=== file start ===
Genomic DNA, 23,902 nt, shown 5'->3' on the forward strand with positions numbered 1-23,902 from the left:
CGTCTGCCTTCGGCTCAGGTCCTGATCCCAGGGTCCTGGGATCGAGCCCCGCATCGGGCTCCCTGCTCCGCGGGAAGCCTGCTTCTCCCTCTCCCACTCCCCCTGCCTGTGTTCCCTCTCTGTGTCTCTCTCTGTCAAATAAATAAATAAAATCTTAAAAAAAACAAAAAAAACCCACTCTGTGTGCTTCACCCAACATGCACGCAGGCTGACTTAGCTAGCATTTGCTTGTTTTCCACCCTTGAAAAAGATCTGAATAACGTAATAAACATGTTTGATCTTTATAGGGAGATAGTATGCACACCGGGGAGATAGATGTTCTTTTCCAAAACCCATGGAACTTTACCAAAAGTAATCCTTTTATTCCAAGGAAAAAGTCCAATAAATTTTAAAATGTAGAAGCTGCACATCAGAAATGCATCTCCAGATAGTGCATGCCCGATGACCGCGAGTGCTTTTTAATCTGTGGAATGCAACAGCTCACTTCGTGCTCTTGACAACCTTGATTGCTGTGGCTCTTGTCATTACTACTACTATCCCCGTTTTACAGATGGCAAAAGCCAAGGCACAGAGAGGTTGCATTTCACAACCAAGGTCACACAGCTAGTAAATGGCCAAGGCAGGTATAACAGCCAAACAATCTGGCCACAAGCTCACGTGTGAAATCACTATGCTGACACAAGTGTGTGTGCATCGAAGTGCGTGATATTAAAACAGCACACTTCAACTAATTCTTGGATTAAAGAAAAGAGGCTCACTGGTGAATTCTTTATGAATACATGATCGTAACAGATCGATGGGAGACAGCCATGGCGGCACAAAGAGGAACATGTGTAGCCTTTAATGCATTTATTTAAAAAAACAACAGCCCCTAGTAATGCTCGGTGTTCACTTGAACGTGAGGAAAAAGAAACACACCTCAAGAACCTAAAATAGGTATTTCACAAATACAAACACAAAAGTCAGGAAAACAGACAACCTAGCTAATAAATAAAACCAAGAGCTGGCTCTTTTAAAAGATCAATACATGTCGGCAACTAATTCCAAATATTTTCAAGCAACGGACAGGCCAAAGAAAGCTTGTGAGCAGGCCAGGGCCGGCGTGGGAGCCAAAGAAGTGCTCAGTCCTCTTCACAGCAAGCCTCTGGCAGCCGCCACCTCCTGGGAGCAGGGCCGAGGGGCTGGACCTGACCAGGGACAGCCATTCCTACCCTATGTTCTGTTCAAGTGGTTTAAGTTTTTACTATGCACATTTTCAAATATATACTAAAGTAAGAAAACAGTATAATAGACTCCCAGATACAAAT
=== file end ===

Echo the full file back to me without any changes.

Genomic DNA, 23,902 nt, shown 5'->3' on the forward strand with positions numbered 1-23,902 from the left:
CGTCTGCCTTCGGCTCAGGTCCTGATCCCAGGGTCCTGGGATCGAGCCCCGCATCGGGCTCCCTGCTCCGCGGGAAGCCTGCTTCTCCCTCTCCCACTCCCCCTGCCTGTGTTCCCTCTCTGTGTCTCTCTCTGTCAAATAAATAAATAAAATCTTAAAAAAAACAAAAAAAACCCACTCTGTGTGCTTCACCCAACATGCACGCAGGCTGACTTAGCTAGCATTTGCTTGTTTTCCACCCTTGAAAAAGATCTGAATAACGTAATAAACATGTTTGATCTTTATAGGGAGATAGTATGCACACCGGGGAGATAGATGTTCTTTTCCAAAACCCATGGAACTTTACCAAAAGTAATCCTTTTATTCCAAGGAAAAAGTCCAATAAATTTTAAAATGTAGAAGCTGCACATCAGAAATGCATCTCCAGATAGTGCATGCCCGATGACCGCGAGTGCTTTTTAATCTGTGGAATGCAACAGCTCACTTCGTGCTCTTGACAACCTTGATTGCTGTGGCTCTTGTCATTACTACTACTATCCCCGTTTTACAGATGGCAAAAGCCAAGGCACAGAGAGGTTGCATTTCACAACCAAGGTCACACAGCTAGTAAATGGCCAAGGCAGGTATAACAGCCAAACAATCTGGCCACAAGCTCACGTGTGAAATCACTATGCTGACACAAGTGTGTGTGCATCGAAGTGCGTGATATTAAAACAGCACACTTCAACTAATTCTTGGATTAAAGAAAAGAGGCTCACTGGTGAATTCTTTATGAATACATGATCGTAACAGATCGATGGGAGACAGCCATGGCGGCACAAAGAGGAACATGTGTAGCCTTTAATGCATTTATTTAAAAAAACAACAGCCCCTAGTAATGCTCGGTGTTCACTTGAACGTGAGGAAAAAGAAACACACCTCAAGAACCTAAAATAGGTATTTCACAAATACAAACACAAAAGTCAGGAAAACAGACAACCTAGCTAATAAATAAAACCAAGAGCTGGCTCTTTTAAAAGATCAATACATGTCGGCAACTAATTCCAAATATTTTCAAGCAACGGACAGGCCAAAGAAAGCTTGTGAGCAGGCCAGGGCCGGCGTGGGAGCCAAAGAAGTGCTCAGTCCTCTTCACAGCAAGCCTCTGGCAGCCGCCACCTCCTGGGAGCAGGGCCGAGGGGCTGGACCTGACCAGGGACAGCCATTCCTACCCTATGTTCTGTTCAAGTGGTTTAAGTTTTTACTATGCACATTTTCAAATATATACTAAAGTAAGAAAACAGTATAATAGACTCCCAGATACAAAT